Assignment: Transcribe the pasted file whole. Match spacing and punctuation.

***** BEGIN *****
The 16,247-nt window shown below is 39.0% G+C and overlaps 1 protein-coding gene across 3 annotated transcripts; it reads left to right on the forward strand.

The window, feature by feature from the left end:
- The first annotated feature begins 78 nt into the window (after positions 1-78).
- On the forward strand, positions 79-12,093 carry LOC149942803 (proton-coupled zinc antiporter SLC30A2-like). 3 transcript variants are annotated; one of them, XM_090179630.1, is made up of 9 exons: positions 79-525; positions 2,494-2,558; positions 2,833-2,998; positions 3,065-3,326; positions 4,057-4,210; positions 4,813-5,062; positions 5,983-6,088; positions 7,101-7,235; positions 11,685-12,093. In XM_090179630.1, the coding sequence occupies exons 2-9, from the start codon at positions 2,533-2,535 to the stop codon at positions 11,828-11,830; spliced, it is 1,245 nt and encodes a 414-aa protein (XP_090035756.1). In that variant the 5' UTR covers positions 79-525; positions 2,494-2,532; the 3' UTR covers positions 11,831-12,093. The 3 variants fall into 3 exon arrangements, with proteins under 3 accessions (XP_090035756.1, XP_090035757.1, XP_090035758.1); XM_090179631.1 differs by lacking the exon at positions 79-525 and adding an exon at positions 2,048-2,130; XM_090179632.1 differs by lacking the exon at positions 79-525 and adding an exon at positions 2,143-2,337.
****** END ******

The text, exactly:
The 16,247-nt window shown below is 39.0% G+C and overlaps 1 protein-coding gene across 3 annotated transcripts; it reads left to right on the forward strand.

The window, feature by feature from the left end:
- The first annotated feature begins 78 nt into the window (after positions 1-78).
- On the forward strand, positions 79-12,093 carry LOC149942803 (proton-coupled zinc antiporter SLC30A2-like). 3 transcript variants are annotated; one of them, XM_090179630.1, is made up of 9 exons: positions 79-525; positions 2,494-2,558; positions 2,833-2,998; positions 3,065-3,326; positions 4,057-4,210; positions 4,813-5,062; positions 5,983-6,088; positions 7,101-7,235; positions 11,685-12,093. In XM_090179630.1, the coding sequence occupies exons 2-9, from the start codon at positions 2,533-2,535 to the stop codon at positions 11,828-11,830; spliced, it is 1,245 nt and encodes a 414-aa protein (XP_090035756.1). In that variant the 5' UTR covers positions 79-525; positions 2,494-2,532; the 3' UTR covers positions 11,831-12,093. The 3 variants fall into 3 exon arrangements, with proteins under 3 accessions (XP_090035756.1, XP_090035757.1, XP_090035758.1); XM_090179631.1 differs by lacking the exon at positions 79-525 and adding an exon at positions 2,048-2,130; XM_090179632.1 differs by lacking the exon at positions 79-525 and adding an exon at positions 2,143-2,337.